Ring a Ding Ding
Although intended as a quick, fun film for kids, Le Ballon Rouge made a huge splash when released in 1956. Almost entirely absent of dialogue, Director Albert Lamorisse filmed his six-year-old son, Pascal Lamorisse, and the largest, shiniest red balloon I have ever seen as the two “become friends.”
The 34-minute short film involves young Pascal claiming a balloon he finds tethered to a railing and carrying it along with him for the day. When he returns home after school, his mother discharges the thing out the window, but the red balloon floats there until Pascal brings it back inside. The next day, after telling his friend to obey him, the balloon follows Pascal about without his needing to hold it. Other kids try to grab the toy or destroy it but the seemingly sentient object evades them.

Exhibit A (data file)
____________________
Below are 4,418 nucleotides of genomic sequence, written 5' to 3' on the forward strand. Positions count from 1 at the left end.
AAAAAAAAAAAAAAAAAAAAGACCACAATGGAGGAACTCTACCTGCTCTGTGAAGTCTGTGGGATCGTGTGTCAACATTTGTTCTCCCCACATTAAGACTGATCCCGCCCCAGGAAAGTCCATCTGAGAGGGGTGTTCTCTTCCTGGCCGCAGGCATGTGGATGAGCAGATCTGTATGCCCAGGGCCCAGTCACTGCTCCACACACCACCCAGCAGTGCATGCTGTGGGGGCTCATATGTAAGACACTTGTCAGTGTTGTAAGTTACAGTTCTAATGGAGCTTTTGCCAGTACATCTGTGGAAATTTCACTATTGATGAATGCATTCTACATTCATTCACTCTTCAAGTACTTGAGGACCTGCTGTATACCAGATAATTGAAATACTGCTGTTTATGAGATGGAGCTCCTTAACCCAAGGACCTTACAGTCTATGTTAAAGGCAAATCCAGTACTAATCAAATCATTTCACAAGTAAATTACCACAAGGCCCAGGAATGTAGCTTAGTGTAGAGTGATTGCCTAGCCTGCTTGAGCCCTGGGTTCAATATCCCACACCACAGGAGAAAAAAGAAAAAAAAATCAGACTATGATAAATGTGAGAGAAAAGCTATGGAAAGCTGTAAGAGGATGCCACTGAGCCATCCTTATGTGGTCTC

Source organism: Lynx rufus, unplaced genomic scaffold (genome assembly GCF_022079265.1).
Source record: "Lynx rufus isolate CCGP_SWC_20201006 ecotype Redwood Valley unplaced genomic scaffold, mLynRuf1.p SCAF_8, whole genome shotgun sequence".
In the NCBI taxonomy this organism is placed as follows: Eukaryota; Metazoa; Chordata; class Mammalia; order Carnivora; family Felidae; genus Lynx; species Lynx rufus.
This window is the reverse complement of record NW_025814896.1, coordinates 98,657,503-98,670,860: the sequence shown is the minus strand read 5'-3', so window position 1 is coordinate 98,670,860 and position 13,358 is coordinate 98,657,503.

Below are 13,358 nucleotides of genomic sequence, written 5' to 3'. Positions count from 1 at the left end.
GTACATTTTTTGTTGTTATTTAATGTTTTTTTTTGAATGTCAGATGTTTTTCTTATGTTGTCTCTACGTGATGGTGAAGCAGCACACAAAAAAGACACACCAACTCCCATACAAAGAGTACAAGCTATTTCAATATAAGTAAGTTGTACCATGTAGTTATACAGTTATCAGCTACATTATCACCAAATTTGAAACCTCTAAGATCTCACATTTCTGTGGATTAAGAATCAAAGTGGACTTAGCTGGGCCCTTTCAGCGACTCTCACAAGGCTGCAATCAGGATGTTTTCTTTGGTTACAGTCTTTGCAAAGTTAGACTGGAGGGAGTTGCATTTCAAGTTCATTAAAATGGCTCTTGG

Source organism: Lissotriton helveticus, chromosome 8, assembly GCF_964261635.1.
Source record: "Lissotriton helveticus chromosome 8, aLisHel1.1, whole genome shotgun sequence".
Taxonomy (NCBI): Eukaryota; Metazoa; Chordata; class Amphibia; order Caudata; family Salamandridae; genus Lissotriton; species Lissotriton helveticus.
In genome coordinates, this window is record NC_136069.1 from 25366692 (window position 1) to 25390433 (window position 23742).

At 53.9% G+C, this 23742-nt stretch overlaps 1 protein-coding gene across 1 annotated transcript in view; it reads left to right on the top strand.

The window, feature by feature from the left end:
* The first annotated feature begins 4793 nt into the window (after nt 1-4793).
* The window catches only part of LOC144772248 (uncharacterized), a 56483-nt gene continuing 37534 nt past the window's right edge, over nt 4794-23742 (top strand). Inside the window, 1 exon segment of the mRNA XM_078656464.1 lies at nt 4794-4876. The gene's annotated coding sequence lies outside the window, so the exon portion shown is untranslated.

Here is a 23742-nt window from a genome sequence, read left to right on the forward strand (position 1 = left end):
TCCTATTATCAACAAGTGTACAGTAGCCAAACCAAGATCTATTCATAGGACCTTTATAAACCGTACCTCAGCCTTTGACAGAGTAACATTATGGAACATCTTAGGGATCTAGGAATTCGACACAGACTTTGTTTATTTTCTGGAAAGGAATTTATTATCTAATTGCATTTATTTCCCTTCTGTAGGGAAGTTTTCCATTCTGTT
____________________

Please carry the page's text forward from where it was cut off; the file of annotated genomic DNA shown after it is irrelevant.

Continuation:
A story about such a fragile object as a balloon carries with it the destiny of a tragic ending — surely it will either pop or float off into the atmosphere. But although the life of the red balloon does not persist, the story brings with it possibly the most joyous ending imaginable. The entire brief work is marked by the simplicity of childhood. Le Ballon Rouge conveys innocence, love, and friendship as the boy cares for his newfound companion. He leads it home skipping from one stranger’s umbrella to the next, always shielding the red ball from the rain. He disciplines it when retrieving the toy from a flirtation with a girl’s blue balloon. And the balloon returns the favor by tormenting the school disciplinarian who locks up Pascal for a day.
The film makes a great watch for children because what young person would not want a toy to follow him around? The simplicity and childlike wonder of the movie also appealed to adults, however. Le Ballon Rouge won a number of awards including the American Oscar for Best Original Screenplay. Lamorisse also went on to make a sequel, Stowaway in the Sky, featuring 10-year-old Pascal who stows away in a hot air balloon.